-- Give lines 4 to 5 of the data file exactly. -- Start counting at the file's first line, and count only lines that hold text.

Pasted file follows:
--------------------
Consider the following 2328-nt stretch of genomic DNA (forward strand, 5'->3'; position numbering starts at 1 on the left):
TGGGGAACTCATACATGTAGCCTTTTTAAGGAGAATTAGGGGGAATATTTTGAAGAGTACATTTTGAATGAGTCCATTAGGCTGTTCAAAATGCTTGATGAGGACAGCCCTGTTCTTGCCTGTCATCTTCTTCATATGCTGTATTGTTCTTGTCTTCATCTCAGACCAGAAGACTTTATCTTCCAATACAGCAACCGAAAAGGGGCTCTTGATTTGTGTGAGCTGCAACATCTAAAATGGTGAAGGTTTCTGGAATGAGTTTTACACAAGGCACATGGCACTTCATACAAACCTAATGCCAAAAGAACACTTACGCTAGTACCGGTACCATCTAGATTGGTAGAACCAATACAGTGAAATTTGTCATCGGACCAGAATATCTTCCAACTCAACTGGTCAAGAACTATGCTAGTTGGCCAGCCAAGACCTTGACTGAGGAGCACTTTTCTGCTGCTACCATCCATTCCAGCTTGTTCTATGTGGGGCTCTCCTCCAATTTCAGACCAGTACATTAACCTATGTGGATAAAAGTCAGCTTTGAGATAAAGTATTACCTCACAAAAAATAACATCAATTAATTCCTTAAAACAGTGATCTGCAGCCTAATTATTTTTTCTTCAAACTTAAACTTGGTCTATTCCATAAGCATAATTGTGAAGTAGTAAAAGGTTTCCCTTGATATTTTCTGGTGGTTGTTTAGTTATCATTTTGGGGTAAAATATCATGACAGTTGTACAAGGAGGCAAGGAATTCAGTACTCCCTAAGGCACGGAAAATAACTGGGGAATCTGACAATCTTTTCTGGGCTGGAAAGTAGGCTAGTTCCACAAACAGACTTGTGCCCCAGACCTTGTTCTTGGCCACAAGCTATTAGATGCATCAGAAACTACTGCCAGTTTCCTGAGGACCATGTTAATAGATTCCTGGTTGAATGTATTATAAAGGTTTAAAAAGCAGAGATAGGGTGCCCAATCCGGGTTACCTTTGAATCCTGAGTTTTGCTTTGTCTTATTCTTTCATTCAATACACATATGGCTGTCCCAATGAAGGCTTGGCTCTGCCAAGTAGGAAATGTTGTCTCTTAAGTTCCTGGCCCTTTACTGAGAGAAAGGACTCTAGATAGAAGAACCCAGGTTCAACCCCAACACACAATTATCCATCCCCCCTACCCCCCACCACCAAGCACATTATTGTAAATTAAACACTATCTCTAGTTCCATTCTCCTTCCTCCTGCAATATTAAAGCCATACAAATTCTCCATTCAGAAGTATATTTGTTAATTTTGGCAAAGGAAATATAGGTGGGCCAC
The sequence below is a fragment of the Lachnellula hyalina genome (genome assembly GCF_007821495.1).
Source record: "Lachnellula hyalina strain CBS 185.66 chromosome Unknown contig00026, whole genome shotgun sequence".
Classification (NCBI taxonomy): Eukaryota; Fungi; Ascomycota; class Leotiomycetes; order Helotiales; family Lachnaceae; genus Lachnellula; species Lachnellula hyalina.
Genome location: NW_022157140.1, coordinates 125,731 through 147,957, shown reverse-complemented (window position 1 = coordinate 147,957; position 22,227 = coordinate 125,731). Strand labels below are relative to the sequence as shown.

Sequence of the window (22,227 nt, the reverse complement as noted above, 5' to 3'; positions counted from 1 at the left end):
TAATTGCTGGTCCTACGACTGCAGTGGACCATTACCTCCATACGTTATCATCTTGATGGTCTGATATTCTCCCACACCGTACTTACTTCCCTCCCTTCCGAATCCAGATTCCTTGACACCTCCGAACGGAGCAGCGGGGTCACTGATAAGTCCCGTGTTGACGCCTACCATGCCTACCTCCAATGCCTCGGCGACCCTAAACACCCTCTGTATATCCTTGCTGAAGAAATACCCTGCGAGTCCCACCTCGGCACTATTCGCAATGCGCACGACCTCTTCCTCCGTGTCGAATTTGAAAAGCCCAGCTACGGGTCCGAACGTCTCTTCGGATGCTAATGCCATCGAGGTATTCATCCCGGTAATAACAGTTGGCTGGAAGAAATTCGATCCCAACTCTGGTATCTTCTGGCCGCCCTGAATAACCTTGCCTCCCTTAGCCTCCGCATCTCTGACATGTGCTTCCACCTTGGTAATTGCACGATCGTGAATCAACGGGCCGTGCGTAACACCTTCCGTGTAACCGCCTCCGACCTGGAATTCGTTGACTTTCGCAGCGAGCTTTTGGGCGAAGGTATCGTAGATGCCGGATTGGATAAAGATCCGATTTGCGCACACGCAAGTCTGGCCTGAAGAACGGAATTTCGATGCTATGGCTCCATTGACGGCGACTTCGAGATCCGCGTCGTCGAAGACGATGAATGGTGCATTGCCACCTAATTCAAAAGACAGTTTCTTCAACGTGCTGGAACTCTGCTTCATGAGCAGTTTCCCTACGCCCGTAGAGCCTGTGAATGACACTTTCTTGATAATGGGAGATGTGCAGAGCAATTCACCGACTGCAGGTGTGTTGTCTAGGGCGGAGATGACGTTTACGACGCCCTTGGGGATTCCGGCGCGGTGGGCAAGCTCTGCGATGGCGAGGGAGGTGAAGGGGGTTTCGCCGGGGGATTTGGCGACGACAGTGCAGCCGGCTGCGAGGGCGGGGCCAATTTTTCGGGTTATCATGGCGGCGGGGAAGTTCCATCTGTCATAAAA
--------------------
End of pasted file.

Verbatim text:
Source record: "Lachnellula hyalina strain CBS 185.66 chromosome Unknown contig00026, whole genome shotgun sequence".
Classification (NCBI taxonomy): Eukaryota; Fungi; Ascomycota; class Leotiomycetes; order Helotiales; family Lachnaceae; genus Lachnellula; species Lachnellula hyalina.